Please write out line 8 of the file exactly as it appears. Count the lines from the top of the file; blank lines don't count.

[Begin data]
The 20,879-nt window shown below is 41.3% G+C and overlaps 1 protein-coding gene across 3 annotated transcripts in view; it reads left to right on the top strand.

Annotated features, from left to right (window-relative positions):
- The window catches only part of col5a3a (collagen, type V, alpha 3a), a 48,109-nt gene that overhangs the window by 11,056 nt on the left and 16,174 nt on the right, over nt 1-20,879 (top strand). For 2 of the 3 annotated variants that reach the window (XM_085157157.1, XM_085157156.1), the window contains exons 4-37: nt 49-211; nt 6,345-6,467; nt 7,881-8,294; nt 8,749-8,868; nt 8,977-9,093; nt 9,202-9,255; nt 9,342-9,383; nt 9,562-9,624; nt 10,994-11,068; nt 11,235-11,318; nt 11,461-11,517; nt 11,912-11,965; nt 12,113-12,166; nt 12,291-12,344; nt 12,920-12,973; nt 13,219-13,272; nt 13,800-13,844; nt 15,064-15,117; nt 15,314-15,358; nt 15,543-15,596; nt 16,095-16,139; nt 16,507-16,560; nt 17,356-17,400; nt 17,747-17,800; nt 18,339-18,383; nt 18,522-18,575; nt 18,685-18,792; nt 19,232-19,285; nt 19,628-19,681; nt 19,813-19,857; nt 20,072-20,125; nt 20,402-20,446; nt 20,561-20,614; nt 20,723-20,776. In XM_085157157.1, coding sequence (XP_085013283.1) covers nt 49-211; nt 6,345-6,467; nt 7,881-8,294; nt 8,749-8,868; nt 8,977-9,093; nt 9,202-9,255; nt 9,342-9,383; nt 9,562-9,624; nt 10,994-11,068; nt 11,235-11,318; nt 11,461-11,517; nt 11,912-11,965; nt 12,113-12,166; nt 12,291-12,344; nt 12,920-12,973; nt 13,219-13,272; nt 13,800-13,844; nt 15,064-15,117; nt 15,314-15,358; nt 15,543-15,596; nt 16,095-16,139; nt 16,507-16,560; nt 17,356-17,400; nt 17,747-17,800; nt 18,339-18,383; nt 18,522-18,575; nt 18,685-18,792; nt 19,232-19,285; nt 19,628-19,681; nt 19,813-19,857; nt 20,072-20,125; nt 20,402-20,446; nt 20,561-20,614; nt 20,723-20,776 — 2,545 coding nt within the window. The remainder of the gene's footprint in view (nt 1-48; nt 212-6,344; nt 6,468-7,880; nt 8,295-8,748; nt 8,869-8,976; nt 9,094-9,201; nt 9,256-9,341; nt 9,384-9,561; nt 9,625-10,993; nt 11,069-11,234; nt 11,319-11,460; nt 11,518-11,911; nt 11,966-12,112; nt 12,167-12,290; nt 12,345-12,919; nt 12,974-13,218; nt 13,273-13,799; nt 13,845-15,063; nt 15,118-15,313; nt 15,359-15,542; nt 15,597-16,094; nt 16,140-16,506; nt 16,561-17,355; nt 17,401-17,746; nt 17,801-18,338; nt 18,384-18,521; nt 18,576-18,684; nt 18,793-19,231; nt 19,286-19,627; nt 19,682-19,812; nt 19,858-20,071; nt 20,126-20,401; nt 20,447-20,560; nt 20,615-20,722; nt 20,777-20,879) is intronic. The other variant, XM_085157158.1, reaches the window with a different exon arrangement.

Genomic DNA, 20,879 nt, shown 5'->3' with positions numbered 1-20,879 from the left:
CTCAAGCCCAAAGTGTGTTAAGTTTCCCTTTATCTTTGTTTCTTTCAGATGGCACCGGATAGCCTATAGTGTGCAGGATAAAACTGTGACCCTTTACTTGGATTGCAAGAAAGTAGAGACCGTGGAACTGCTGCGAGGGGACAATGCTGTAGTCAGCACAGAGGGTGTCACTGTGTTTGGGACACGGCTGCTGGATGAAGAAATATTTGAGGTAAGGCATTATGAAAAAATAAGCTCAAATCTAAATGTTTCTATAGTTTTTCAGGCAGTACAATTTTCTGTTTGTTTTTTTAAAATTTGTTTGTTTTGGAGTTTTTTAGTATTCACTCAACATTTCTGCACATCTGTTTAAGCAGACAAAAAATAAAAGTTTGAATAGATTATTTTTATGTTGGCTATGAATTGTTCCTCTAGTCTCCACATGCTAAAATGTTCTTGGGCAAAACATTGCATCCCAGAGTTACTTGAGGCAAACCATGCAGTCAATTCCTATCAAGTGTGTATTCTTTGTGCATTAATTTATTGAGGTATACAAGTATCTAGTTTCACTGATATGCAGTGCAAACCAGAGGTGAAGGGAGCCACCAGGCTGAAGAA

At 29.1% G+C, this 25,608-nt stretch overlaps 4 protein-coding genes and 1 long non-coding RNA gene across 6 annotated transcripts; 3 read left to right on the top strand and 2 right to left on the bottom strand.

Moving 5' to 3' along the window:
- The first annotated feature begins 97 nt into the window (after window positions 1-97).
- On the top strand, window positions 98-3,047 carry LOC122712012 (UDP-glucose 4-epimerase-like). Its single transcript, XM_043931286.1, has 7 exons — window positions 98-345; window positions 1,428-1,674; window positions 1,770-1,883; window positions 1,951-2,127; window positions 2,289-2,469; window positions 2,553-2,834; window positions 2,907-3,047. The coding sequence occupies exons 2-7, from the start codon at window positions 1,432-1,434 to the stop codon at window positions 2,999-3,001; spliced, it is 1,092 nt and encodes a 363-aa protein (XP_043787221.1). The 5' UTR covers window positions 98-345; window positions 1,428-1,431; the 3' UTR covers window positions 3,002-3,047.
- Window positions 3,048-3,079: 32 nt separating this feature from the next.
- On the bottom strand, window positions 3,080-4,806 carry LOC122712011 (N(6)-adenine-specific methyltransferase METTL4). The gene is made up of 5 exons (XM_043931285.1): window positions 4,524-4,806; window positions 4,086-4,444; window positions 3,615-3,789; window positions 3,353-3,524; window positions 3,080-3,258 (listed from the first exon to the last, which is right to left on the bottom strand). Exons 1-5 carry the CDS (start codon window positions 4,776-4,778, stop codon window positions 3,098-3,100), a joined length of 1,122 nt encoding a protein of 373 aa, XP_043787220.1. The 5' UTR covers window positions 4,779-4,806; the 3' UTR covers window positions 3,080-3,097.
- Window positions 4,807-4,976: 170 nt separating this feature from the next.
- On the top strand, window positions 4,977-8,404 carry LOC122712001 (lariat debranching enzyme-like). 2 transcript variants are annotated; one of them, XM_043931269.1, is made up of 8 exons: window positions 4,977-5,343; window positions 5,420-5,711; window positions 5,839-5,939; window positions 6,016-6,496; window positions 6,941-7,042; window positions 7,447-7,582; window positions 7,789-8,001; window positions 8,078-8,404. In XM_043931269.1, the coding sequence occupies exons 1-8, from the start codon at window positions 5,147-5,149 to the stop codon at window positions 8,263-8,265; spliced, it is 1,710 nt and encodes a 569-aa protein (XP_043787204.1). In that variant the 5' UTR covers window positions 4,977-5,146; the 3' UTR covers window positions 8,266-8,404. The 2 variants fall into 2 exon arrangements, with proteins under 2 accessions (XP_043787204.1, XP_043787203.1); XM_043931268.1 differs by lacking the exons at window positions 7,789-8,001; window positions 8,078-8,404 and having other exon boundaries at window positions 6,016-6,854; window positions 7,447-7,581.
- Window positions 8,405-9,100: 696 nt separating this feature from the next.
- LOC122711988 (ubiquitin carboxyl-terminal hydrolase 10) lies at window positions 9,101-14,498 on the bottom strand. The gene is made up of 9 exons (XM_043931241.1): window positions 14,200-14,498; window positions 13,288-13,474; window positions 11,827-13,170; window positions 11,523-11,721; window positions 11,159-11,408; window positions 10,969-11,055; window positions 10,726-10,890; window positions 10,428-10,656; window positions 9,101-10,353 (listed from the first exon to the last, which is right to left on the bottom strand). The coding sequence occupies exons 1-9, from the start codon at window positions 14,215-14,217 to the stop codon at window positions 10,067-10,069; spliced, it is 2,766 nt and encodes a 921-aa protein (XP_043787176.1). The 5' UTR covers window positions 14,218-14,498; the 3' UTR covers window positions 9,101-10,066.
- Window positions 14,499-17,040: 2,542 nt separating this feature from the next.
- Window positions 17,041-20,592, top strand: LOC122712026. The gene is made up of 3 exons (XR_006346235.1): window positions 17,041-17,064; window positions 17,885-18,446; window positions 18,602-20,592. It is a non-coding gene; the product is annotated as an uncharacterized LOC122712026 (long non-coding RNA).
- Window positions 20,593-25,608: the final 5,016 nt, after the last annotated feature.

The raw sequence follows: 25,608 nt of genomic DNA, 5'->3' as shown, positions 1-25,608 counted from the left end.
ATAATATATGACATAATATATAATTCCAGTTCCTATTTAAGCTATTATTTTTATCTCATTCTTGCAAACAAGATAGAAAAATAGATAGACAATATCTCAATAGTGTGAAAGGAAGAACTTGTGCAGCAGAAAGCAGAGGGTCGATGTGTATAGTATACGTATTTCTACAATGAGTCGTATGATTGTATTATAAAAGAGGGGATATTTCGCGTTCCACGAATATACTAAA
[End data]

- The first annotated feature begins 97 nt into the window (after window positions 1-97).